Econ%2B310%2Bw10%2BHW3%2BAnswers

Econ%2B310%2Bw10%2BHW3%2BAnswers - Econ 310 Homework...

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Econ 310 Homework Assignment 3 Answer Key Question Seven (a) A coupon bond matures in five years, has face value of $1000, a coupon rate of 10% and sells today for a price of $1216.50. The inflation rate over the following five years is expected to be around 5% per annum. A 5 year indexed bond has a face value of $1000, a coupon rate of 1% and a current price of $1000. Which of these bonds would you prefer? The price of the nominal bond equals its present value: 1216.50 = 100/(1+r) + 100/(1+r) 2 + 100/(1+r) 3 + 100/(1+r) 4 + 100/(1+r) 5 + 1000/(1+r) 5 . Clearly, the nominal yield to maturity is less than 10%, as the price of the bond is above its face value. In fact, the nominal yield to maturity is 5%. This is easily verified by plugging r=0.05 into the expression. Notice, though, that this is a nominal yield to maturity. We can use the Fisher equation to generate the real yield: r = i - ∏ e where r is the real rate, i is the nominal rate and ∏ e is the expected inflation rate. Therefore, r = 0.05 – 0.05 = 0 (i.e. 0%). The nominal bond, therefore, generates no real return. But the indexed bond generates a 1% real return. I would prefer the indexed bond. (b) Do you think the prices of the nominal coupon bond and the indexed bond could be equilibrium prices? If yes, explain why. If not, predict what would happen to the relative prices of the two bonds. These are unlikely to be equilibrium prices of the two bonds. If they were, all agents would prefer to hold the indexed bond. This would force the relative price of the nominal bond down, implying an increase in the real rate on the nominal bond. (c) In the first year, changes in operating procedures at the central bank give their monetary policies new credibility. Inflation ran at 3% over the year, and is expected now to remain at that rate for the next four years. Suppose the price of the indexed bond has risen to $1030. What would the price of the nominal coupon bond have to be to leave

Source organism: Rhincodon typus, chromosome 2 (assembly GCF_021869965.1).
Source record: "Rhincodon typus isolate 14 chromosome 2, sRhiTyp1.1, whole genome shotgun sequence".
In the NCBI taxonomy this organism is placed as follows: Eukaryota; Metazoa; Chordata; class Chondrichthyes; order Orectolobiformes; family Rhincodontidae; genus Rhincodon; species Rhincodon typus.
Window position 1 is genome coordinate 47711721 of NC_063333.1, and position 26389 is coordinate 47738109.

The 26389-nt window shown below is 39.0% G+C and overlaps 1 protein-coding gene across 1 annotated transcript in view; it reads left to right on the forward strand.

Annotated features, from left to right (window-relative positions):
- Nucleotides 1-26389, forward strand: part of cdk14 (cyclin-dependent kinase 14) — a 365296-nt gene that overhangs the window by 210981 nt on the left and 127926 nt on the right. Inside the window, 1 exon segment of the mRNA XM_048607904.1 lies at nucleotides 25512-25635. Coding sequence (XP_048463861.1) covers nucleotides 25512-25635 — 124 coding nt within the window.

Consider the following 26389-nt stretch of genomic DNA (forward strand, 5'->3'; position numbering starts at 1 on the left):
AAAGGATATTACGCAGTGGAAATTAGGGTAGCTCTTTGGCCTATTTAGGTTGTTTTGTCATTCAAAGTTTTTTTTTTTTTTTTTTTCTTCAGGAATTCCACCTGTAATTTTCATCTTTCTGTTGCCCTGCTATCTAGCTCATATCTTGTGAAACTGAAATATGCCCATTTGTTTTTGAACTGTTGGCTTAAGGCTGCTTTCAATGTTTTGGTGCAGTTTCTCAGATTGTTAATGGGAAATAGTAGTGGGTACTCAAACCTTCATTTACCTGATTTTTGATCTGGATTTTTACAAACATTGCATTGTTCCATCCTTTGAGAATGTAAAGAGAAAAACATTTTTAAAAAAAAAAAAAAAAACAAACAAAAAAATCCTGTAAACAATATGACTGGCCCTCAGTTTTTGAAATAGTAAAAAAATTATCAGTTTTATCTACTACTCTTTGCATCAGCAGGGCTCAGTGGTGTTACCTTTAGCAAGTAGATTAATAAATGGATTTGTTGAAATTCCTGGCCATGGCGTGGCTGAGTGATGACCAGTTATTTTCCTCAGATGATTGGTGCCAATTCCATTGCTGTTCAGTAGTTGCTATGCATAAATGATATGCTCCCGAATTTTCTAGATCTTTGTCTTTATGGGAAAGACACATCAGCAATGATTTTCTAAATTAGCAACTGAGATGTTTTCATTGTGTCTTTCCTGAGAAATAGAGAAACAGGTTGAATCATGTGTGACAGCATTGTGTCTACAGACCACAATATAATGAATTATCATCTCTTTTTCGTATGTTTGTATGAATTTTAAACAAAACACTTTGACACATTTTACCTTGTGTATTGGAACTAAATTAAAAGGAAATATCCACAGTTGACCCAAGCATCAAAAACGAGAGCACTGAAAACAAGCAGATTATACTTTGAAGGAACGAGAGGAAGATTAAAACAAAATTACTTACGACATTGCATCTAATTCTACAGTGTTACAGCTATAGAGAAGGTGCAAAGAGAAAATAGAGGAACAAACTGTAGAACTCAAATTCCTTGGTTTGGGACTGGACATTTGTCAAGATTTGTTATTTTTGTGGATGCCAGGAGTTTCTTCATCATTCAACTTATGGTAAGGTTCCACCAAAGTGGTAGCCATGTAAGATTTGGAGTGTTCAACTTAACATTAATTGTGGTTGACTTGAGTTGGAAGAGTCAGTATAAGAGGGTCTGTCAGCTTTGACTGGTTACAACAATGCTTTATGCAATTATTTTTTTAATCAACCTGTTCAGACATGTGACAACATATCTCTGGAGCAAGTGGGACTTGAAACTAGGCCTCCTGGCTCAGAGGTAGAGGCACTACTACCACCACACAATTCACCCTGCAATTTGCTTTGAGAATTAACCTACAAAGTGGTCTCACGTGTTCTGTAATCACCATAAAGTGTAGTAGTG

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you indifferent between the two bonds? (To answer this, presume that you don’t care about inflation risk inherent in holding the nominal bond; you care only about expected real returns). First, think about the indexed bond. In current dollars, the price of the bond is $1030. But in last year’s dollars, its price is $1000 (deflating $1030 by the inflation rate over the past year). Therefore, the price of this bond in real terms is still equal to its face value. That means that the real yield to maturity of the indexed bond is still equal to its coupon rate (1%). Now, the real rate on the nominal bond will also have to be 1% to leave the market indifferent between them. And as the expected inflation rate is now 3%, this means that the nominal yield to maturity would have to be 4%. Therefore, we can use this to discount the next four years’ payments to the bond holder to calculate the price of the bond: P = 100/(1+r) + 100/(1+r) 2 + 100/(1+r) 3 + 100/(1+r) 4 + 1000/(1+r) 4 where r=0.04. P=1082.53
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This note was uploaded on 09/28/2010 for the course ECON 310 taught by Professor Hogan during the Winter '08 term at University of Michigan.

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Econ%2B310%2Bw10%2BHW3%2BAnswers - Econ 310 Homework...

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